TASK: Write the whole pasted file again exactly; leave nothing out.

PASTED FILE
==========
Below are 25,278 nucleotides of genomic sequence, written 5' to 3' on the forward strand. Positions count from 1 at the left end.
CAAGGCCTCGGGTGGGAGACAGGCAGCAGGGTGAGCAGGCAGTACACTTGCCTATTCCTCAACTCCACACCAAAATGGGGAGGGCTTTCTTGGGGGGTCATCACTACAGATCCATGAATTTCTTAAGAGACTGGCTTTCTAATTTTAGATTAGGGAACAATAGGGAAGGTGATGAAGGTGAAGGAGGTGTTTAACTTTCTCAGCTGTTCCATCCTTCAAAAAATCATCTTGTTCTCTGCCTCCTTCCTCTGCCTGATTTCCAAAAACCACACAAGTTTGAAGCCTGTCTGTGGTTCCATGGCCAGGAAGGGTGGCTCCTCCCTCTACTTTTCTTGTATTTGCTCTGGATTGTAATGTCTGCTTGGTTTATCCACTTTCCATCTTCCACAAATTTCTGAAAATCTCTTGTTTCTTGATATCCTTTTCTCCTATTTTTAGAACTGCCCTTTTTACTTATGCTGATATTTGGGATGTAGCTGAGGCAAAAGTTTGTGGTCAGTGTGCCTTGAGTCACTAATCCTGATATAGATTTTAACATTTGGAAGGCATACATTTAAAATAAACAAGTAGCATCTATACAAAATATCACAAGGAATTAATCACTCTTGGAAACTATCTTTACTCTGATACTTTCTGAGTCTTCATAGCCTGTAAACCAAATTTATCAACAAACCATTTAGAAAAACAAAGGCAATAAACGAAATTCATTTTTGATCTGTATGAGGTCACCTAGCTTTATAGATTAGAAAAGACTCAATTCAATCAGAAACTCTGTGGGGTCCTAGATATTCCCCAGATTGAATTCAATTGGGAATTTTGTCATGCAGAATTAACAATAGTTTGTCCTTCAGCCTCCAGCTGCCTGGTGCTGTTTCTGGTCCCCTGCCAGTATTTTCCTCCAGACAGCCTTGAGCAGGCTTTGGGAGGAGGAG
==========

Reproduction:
Below are 25,278 nucleotides of genomic sequence, written 5' to 3' on the forward strand. Positions count from 1 at the left end.
CAAGGCCTCGGGTGGGAGACAGGCAGCAGGGTGAGCAGGCAGTACACTTGCCTATTCCTCAACTCCACACCAAAATGGGGAGGGCTTTCTTGGGGGGTCATCACTACAGATCCATGAATTTCTTAAGAGACTGGCTTTCTAATTTTAGATTAGGGAACAATAGGGAAGGTGATGAAGGTGAAGGAGGTGTTTAACTTTCTCAGCTGTTCCATCCTTCAAAAAATCATCTTGTTCTCTGCCTCCTTCCTCTGCCTGATTTCCAAAAACCACACAAGTTTGAAGCCTGTCTGTGGTTCCATGGCCAGGAAGGGTGGCTCCTCCCTCTACTTTTCTTGTATTTGCTCTGGATTGTAATGTCTGCTTGGTTTATCCACTTTCCATCTTCCACAAATTTCTGAAAATCTCTTGTTTCTTGATATCCTTTTCTCCTATTTTTAGAACTGCCCTTTTTACTTATGCTGATATTTGGGATGTAGCTGAGGCAAAAGTTTGTGGTCAGTGTGCCTTGAGTCACTAATCCTGATATAGATTTTAACATTTGGAAGGCATACATTTAAAATAAACAAGTAGCATCTATACAAAATATCACAAGGAATTAATCACTCTTGGAAACTATCTTTACTCTGATACTTTCTGAGTCTTCATAGCCTGTAAACCAAATTTATCAACAAACCATTTAGAAAAACAAAGGCAATAAACGAAATTCATTTTTGATCTGTATGAGGTCACCTAGCTTTATAGATTAGAAAAGACTCAATTCAATCAGAAACTCTGTGGGGTCCTAGATATTCCCCAGATTGAATTCAATTGGGAATTTTGTCATGCAGAATTAACAATAGTTTGTCCTTCAGCCTCCAGCTGCCTGGTGCTGTTTCTGGTCCCCTGCCAGTATTTTCCTCCAGACAGCCTTGAGCAGGCTTTGGGAGGAGGAG